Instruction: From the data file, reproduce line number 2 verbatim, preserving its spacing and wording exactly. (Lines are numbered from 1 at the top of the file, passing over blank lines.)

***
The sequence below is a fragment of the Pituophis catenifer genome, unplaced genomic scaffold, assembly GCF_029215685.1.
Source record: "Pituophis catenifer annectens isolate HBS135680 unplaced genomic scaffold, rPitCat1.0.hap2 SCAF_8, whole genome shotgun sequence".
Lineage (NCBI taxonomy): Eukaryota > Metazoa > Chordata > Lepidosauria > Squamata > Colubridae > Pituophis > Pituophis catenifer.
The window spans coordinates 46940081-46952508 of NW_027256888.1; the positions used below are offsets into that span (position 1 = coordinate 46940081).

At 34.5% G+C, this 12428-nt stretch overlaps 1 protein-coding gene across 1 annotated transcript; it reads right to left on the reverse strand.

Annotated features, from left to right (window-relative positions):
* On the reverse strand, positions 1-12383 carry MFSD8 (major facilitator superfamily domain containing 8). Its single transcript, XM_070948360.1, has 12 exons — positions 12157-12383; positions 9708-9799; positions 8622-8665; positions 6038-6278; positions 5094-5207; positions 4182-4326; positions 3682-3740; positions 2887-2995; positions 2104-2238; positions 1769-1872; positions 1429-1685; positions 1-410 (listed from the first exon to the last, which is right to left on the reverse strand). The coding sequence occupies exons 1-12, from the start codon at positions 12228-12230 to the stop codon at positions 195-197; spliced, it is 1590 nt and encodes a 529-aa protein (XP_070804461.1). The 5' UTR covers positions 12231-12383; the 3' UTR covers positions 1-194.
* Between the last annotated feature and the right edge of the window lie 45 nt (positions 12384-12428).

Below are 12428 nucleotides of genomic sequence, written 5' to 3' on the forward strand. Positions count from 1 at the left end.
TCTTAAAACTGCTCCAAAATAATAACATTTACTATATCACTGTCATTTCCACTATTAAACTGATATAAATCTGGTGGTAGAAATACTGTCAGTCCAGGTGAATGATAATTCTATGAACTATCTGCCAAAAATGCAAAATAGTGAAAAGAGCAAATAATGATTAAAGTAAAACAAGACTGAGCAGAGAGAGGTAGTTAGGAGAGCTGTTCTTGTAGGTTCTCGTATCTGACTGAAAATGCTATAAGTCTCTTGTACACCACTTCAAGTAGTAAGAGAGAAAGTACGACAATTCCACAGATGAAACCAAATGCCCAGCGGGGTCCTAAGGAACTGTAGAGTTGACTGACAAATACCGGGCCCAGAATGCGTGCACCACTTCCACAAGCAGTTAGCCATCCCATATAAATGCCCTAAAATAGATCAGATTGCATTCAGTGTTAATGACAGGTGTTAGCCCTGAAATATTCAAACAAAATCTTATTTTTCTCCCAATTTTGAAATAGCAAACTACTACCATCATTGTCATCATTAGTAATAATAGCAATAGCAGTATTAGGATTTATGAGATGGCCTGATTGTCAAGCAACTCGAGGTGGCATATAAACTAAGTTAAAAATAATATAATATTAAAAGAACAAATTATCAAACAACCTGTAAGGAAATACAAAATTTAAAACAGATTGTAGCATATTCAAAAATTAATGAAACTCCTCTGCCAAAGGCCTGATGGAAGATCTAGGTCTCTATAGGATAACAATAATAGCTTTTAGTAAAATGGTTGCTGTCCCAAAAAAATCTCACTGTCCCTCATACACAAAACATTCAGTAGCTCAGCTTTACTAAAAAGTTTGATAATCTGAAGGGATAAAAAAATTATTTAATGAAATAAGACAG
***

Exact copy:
Source record: "Pituophis catenifer annectens isolate HBS135680 unplaced genomic scaffold, rPitCat1.0.hap2 SCAF_8, whole genome shotgun sequence".